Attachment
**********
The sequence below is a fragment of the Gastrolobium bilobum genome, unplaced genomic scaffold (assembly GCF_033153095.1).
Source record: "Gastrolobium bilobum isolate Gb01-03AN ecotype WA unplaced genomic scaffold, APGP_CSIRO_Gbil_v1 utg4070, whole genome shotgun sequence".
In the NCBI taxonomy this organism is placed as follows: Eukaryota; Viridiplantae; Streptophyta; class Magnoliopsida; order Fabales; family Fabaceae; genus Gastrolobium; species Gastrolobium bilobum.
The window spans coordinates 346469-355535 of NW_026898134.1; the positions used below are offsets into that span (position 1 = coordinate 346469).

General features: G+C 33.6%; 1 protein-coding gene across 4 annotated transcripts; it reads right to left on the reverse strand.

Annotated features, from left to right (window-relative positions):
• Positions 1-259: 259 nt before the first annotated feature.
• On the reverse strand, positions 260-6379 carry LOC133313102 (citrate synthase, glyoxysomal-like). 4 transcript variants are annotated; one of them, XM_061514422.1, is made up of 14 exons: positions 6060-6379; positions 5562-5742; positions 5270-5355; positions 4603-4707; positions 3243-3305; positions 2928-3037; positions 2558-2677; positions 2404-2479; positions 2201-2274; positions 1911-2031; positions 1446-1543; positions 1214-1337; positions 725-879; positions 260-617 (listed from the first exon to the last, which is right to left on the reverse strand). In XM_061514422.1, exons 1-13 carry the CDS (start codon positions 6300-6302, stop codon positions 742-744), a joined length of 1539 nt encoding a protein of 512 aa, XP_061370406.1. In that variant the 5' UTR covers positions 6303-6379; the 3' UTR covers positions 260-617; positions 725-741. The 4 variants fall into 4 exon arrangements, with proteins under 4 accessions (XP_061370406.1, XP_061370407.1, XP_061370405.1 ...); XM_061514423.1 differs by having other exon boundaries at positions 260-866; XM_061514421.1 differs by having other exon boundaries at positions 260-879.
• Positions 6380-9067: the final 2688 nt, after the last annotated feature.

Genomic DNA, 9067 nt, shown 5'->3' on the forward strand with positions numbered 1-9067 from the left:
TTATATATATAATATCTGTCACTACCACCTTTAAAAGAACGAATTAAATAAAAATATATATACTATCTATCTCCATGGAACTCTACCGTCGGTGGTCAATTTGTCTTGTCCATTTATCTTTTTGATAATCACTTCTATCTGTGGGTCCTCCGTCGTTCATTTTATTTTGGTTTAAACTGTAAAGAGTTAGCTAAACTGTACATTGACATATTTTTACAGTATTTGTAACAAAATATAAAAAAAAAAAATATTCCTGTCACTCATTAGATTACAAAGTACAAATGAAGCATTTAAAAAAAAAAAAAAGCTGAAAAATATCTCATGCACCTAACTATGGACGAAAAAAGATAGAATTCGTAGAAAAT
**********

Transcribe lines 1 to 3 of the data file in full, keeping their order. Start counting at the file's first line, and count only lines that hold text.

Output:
The sequence below is a fragment of the Gastrolobium bilobum genome, unplaced genomic scaffold (assembly GCF_033153095.1).
Source record: "Gastrolobium bilobum isolate Gb01-03AN ecotype WA unplaced genomic scaffold, APGP_CSIRO_Gbil_v1 utg4070, whole genome shotgun sequence".
In the NCBI taxonomy this organism is placed as follows: Eukaryota; Viridiplantae; Streptophyta; class Magnoliopsida; order Fabales; family Fabaceae; genus Gastrolobium; species Gastrolobium bilobum.